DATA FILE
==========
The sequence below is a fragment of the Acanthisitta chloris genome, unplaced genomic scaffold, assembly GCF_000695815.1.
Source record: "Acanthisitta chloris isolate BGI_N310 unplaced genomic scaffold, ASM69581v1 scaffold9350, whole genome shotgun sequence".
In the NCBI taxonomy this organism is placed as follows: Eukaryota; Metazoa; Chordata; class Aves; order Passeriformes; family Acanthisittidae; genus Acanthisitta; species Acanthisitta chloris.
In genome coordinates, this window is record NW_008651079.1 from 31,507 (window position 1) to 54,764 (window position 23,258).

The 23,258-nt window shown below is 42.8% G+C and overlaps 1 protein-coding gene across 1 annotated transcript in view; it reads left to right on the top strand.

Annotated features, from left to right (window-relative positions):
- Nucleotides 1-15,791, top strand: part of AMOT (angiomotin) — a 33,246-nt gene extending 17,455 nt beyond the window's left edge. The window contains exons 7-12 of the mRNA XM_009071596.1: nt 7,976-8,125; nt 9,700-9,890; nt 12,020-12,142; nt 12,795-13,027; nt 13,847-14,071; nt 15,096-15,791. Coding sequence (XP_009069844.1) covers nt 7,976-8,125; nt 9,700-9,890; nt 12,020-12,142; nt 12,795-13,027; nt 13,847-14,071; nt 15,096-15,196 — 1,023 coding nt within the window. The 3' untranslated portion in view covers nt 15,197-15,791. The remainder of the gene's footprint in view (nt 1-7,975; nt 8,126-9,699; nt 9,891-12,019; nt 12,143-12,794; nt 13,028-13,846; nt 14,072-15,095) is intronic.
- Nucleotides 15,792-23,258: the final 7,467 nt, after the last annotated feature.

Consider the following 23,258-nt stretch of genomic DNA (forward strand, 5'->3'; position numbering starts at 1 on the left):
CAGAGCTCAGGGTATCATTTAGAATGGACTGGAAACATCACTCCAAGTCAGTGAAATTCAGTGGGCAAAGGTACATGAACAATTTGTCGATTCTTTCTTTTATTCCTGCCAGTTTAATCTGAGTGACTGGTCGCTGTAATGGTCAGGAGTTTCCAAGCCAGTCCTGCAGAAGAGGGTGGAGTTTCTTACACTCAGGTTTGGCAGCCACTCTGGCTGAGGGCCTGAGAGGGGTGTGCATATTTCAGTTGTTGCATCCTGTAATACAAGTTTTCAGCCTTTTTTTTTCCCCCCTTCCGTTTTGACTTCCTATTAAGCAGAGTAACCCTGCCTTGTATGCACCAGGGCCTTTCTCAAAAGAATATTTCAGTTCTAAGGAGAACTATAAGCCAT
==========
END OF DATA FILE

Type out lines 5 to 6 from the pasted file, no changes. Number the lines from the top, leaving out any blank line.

The 23,258-nt window shown below is 42.8% G+C and overlaps 1 protein-coding gene across 1 annotated transcript in view; it reads left to right on the top strand.

Annotated features, from left to right (window-relative positions):